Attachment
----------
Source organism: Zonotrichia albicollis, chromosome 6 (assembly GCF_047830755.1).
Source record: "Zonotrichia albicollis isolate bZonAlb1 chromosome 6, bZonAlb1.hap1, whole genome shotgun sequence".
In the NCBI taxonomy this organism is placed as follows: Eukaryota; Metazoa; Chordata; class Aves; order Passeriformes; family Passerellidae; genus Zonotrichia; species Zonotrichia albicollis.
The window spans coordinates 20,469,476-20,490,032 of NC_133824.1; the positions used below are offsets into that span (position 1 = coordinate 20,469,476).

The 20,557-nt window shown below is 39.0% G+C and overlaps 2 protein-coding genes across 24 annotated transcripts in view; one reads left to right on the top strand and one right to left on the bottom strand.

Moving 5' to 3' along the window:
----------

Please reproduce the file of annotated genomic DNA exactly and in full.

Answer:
Source organism: Zonotrichia albicollis, chromosome 6 (assembly GCF_047830755.1).
Source record: "Zonotrichia albicollis isolate bZonAlb1 chromosome 6, bZonAlb1.hap1, whole genome shotgun sequence".
In the NCBI taxonomy this organism is placed as follows: Eukaryota; Metazoa; Chordata; class Aves; order Passeriformes; family Passerellidae; genus Zonotrichia; species Zonotrichia albicollis.
The window spans coordinates 20,469,476-20,490,032 of NC_133824.1; the positions used below are offsets into that span (position 1 = coordinate 20,469,476).

The 20,557-nt window shown below is 39.0% G+C and overlaps 2 protein-coding genes across 24 annotated transcripts in view; one reads left to right on the top strand and one right to left on the bottom strand.

Moving 5' to 3' along the window: